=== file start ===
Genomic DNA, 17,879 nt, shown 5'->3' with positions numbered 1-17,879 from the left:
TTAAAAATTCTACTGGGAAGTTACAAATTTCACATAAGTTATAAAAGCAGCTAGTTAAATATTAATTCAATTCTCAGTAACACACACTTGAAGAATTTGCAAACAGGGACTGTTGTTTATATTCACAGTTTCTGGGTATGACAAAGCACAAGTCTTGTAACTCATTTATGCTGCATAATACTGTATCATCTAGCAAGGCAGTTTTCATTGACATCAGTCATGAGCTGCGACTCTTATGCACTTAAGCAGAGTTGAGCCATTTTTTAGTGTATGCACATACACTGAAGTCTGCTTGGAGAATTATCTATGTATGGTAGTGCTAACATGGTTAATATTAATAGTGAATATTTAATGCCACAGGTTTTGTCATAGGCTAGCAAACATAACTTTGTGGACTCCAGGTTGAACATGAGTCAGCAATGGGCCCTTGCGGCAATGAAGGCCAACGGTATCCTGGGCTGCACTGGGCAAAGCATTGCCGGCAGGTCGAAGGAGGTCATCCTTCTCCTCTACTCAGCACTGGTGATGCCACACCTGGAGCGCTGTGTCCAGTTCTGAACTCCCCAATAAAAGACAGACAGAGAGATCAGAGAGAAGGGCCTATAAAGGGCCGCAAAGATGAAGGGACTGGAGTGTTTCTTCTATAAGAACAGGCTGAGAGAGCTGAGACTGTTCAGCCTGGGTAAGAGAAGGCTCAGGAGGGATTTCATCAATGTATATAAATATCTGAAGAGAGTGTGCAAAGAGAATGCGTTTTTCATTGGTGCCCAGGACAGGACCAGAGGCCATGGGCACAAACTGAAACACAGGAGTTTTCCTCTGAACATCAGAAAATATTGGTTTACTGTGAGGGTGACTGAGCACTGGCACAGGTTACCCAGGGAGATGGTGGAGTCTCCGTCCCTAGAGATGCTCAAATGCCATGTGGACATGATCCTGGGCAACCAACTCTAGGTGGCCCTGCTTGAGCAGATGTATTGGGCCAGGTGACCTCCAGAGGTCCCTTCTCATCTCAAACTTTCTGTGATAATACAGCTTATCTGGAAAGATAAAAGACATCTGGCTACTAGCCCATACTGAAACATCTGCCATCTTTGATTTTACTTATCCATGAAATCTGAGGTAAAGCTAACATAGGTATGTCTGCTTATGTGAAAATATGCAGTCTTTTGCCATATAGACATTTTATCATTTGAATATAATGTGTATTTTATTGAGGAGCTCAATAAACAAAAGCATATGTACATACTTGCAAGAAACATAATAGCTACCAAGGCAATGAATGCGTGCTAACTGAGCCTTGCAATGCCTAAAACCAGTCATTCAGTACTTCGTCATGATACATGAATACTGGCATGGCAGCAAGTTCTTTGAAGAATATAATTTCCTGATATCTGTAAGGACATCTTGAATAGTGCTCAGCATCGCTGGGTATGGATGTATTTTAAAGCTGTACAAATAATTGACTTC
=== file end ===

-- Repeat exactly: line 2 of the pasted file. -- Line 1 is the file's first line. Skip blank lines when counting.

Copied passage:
TTAAAAATTCTACTGGGAAGTTACAAATTTCACATAAGTTATAAAAGCAGCTAGTTAAATATTAATTCAATTCTCAGTAACACACACTTGAAGAATTTGCAAACAGGGACTGTTGTTTATATTCACAGTTTCTGGGTATGACAAAGCACAAGTCTTGTAACTCATTTATGCTGCATAATACTGTATCATCTAGCAAGGCAGTTTTCATTGACATCAGTCATGAGCTGCGACTCTTATGCACTTAAGCAGAGTTGAGCCATTTTTTAGTGTATGCACATACACTGAAGTCTGCTTGGAGAATTATCTATGTATGGTAGTGCTAACATGGTTAATATTAATAGTGAATATTTAATGCCACAGGTTTTGTCATAGGCTAGCAAACATAACTTTGTGGACTCCAGGTTGAACATGAGTCAGCAATGGGCCCTTGCGGCAATGAAGGCCAACGGTATCCTGGGCTGCACTGGGCAAAGCATTGCCGGCAGGTCGAAGGAGGTCATCCTTCTCCTCTACTCAGCACTGGTGATGCCACACCTGGAGCGCTGTGTCCAGTTCTGAACTCCCCAATAAAAGACAGACAGAGAGATCAGAGAGAAGGGCCTATAAAGGGCCGCAAAGATGAAGGGACTGGAGTGTTTCTTCTATAAGAACAGGCTGAGAGAGCTGAGACTGTTCAGCCTGGGTAAGAGAAGGCTCAGGAGGGATTTCATCAATGTATATAAATATCTGAAGAGAGTGTGCAAAGAGAATGCGTTTTTCATTGGTGCCCAGGACAGGACCAGAGGCCATGGGCACAAACTGAAACACAGGAGTTTTCCTCTGAACATCAGAAAATATTGGTTTACTGTGAGGGTGACTGAGCACTGGCACAGGTTACCCAGGGAGATGGTGGAGTCTCCGTCCCTAGAGATGCTCAAATGCCATGTGGACATGATCCTGGGCAACCAACTCTAGGTGGCCCTGCTTGAGCAGATGTATTGGGCCAGGTGACCTCCAGAGGTCCCTTCTCATCTCAAACTTTCTGTGATAATACAGCTTATCTGGAAAGATAAAAGACATCTGGCTACTAGCCCATACTGAAACATCTGCCATCTTTGATTTTACTTATCCATGAAATCTGAGGTAAAGCTAACATAGGTATGTCTGCTTATGTGAAAATATGCAGTCTTTTGCCATATAGACATTTTATCATTTGAATATAATGTGTATTTTATTGAGGAGCTCAATAAACAAAAGCATATGTACATACTTGCAAGAAACATAATAGCTACCAAGGCAATGAATGCGTGCTAACTGAGCCTTGCAATGCCTAAAACCAGTCATTCAGTACTTCGTCATGATACATGAATACTGGCATGGCAGCAAGTTCTTTGAAGAATATAATTTCCTGATATCTGTAAGGACATCTTGAATAGTGCTCAGCATCGCTGGGTATGGATGTATTTTAAAGCTGTACAAATAATTGACTTC